I've been making string instruments since seventh grade wood-shop, when Mister Scango enabled me to use the band-saw with an awareness for safety first. Obsessed with ancient Latin and Greek, I wanted to build a lyre, but I had no tortoise shell, so I built the more esoteric, kithara. An Altavista web-search for "kithara" yielded Harry Partch's tome, which taught me tuning, but I never produced stringed instruments for business.
Also on a late-nineties Altavista instrument search would be Lark in the Morning, a San Francisco music shop specializing in strings from around the world. Yearn for a cumbus–a potbelly African banjo–or admire the mulberry body of the Persian tar. The shtar employs an equation called the Eight Curve (or lemniscate of Gerono) to sculpt a computer-age tar body.
The tar-body is interesting because it has two chambers. The larger one supports and resonates the bridge, but the smaller one also senses pressure gestures. Knobs are customary for the classic electric guitarist– add those too.
Back to tuning–the shtar shall divide the octave into seventeen equal parts, for 33 total frets. Fourths, fifths and octaves have the customary pearl marker as power spots. Neutral seconds and thirds also have a marker for modal playing. Three strings–a fifth for strumming and an octave for soli.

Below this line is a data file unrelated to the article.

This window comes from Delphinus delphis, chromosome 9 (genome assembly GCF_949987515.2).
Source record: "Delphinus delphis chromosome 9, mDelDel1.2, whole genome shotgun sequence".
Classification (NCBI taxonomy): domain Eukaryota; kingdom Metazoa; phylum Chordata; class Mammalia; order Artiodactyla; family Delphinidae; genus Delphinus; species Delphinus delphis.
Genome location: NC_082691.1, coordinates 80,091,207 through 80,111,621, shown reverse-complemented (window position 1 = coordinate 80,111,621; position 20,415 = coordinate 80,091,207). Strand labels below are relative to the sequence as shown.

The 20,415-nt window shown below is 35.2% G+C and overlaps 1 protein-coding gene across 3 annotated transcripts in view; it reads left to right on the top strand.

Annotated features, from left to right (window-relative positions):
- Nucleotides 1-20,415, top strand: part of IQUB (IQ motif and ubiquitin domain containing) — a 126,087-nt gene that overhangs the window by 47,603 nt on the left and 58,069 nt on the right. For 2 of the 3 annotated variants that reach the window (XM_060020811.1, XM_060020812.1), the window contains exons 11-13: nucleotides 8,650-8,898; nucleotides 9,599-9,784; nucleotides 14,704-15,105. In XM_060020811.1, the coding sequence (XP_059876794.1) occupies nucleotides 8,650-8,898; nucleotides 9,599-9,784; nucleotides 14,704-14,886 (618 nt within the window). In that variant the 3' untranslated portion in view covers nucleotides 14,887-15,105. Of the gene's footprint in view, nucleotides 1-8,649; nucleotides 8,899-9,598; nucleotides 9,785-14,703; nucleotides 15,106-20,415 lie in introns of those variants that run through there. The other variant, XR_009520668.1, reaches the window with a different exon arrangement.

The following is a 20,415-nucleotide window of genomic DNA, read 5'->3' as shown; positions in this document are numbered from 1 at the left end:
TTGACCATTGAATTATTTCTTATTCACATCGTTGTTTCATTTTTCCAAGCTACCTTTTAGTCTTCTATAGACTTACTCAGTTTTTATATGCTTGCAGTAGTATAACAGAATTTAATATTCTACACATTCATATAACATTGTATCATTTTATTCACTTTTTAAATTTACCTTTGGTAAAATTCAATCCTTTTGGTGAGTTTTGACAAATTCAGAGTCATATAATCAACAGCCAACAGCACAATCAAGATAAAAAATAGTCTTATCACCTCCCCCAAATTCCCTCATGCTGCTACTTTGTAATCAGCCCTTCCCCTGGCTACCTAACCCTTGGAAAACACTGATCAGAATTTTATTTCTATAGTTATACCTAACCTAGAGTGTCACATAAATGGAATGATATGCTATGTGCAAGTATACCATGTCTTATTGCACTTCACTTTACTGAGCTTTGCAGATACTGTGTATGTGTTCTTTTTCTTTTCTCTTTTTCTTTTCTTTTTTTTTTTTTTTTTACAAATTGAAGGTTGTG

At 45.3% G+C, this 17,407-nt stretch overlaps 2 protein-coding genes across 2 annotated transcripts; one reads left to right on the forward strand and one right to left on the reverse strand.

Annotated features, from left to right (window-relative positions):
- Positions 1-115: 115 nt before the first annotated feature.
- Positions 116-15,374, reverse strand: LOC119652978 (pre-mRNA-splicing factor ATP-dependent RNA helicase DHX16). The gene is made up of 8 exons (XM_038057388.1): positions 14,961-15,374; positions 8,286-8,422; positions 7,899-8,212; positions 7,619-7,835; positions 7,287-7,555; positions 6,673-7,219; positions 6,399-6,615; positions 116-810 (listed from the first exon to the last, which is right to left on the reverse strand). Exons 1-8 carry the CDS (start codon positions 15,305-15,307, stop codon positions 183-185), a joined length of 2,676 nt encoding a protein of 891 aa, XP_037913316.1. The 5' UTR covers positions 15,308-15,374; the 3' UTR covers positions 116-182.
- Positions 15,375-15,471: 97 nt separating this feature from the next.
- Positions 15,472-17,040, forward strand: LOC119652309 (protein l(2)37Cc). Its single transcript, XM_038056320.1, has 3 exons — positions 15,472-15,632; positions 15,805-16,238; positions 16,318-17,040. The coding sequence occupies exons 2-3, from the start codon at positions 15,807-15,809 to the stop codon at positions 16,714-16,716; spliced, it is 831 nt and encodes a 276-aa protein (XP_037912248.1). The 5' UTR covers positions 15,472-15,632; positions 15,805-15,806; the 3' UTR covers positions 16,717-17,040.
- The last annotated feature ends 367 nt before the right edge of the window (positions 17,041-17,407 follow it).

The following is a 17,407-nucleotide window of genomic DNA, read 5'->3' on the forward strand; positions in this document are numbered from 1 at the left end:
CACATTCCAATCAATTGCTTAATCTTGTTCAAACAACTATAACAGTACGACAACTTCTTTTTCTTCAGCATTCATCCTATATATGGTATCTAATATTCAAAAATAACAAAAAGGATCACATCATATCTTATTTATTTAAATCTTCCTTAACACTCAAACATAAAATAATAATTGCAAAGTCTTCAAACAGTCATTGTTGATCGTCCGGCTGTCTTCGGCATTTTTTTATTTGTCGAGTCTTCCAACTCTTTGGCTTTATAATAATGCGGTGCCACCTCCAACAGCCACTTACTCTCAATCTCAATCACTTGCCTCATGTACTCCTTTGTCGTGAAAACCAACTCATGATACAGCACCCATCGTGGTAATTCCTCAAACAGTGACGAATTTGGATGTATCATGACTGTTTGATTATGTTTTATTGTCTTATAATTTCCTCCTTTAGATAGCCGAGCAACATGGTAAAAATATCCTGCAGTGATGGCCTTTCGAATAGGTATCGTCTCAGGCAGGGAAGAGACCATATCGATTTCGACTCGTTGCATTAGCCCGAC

The fret-board is the circuit-board. I hope to bend brass wire frets to solder into the board. Hope it works! Think it will! If it does then the ball's in the park! Look forward to see more!
Meters to InchesI love this topic and I plan to hit it up as often as possible. The general jist is that a foot has twelve inches, which gives you thirds and quarters, while the esperantoes at metropolis gave you this dainty measurement that only factors by quints.
I grew up with inches so I naturally think in them, but if I ever need a scarlet wildcard, I will whip out the centimeter. I guess I have learned to live comfortably with both and their irrational relationship! In the shnth, I factored the barres as a dainty centimeter rather than the studworth half-inch. On the shtar, it looks like we'll be using 2mm brass rod for the frets.
Thinking about brass rod (btw the chapman stick uses rod frets). Eighth inch was too thick, and 3/32 too. 1/16 was wonderful to work with but I would worry about it's long term stability. I already use 2mm for a fine engraving bit on the CNC so it wasn't too much of a stretch to specify it as the perfect compromise between mass, workability, and stability.